In 2018, Kaspersky explored the security implications of merging OT with IT. Their findings show some shocking realities of the meeting of IT systems with manufacturing technologies.

  • More than three-quarters of those surveyed believe it is “very likely” or at “quite likely” they will be a target of a cybersecurity attack in the IIOT space.
  • 77% of respondents felt that cybersecurity was a major priority.
  • Only 23% are compliant with minimal mandatory industry or government guidance and regulations around cybersecurity of industrial control systems.

The reality of the connecting up of IT with OT is described in the IBM X-Force “Threat Intelligence Report Index 2020”. The findings of the report show a massive 2000 % increase in cyber-incidents impacting OT infrastructures. The report also highlights the increasingly destructive nature of these attacks, with ransomware attacks against OT environments up by 67 % in 2019.

Examples of attack types in OT environments

Security attacks range from protocol vulnerability attacks through data theft and DDOS/IoT bot attacks. These are some examples of the range of cybersecurity threats in the OT space:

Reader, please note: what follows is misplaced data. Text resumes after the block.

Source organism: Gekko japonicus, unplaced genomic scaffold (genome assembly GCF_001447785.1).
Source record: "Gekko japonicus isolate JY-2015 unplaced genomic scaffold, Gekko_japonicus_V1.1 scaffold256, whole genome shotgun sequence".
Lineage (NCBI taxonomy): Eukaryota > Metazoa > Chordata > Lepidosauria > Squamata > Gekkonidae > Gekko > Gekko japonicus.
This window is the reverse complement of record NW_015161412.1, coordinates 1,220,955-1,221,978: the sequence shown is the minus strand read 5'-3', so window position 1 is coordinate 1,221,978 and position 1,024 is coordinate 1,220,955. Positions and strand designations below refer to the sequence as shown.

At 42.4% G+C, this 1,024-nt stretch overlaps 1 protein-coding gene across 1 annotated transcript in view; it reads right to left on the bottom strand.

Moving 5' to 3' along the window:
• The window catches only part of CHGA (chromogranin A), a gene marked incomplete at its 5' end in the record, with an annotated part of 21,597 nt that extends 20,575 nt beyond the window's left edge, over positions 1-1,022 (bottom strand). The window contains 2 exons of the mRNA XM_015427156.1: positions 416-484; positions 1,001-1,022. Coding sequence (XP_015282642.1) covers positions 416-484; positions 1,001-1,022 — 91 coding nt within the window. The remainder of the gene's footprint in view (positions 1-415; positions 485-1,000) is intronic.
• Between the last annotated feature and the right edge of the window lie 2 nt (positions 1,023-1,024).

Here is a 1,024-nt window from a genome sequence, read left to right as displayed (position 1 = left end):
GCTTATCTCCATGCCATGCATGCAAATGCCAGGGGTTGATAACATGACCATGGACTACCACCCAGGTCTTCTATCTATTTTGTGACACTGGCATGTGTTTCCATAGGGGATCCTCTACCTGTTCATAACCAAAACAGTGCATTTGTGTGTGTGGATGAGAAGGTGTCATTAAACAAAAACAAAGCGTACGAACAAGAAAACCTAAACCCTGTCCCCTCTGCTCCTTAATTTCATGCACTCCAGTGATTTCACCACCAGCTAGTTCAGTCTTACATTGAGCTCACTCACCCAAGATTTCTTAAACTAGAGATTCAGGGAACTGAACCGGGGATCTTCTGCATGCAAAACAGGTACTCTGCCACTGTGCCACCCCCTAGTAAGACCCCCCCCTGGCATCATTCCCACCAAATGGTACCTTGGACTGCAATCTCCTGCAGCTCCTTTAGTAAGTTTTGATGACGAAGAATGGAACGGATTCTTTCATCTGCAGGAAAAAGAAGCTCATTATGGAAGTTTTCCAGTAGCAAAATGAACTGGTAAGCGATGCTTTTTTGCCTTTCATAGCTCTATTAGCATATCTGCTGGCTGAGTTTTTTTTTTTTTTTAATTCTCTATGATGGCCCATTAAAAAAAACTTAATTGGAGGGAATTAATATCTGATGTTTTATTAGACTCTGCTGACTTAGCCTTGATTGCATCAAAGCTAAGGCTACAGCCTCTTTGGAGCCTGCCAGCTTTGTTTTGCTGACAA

·      OT security issue – software vulnerabilities

A recent vulnerability affecting all Windows servers was discovered in third-party code used by some of the top manufacturers of industrial control system (ICS) software. A CISA advisory on the issue states that “Successful exploitation of these vulnerabilities could allow an attacker to alter and forge a license file, cause a denial-of-service condition, potentially attain remote code-execution, read heap data and prevent normal operation of third-party software dependent on the CodeMeter

·      OT security issues – a RAT

A RAT or Remote Access Trojan is malware that works by stealth, creating a backdoor for hackers to control and administer cyber-attacks remotely. PoetRAT, was identified by researchers at Talos Intelligence and is believed to be behind attacks against the Azerbaijan government and utility companies. Word documents were used to drop the malware into a system. The RAT targeted (amongst others) the SCADA sector including wind turbine systems.

·      OT security issues – state-sponsored attacks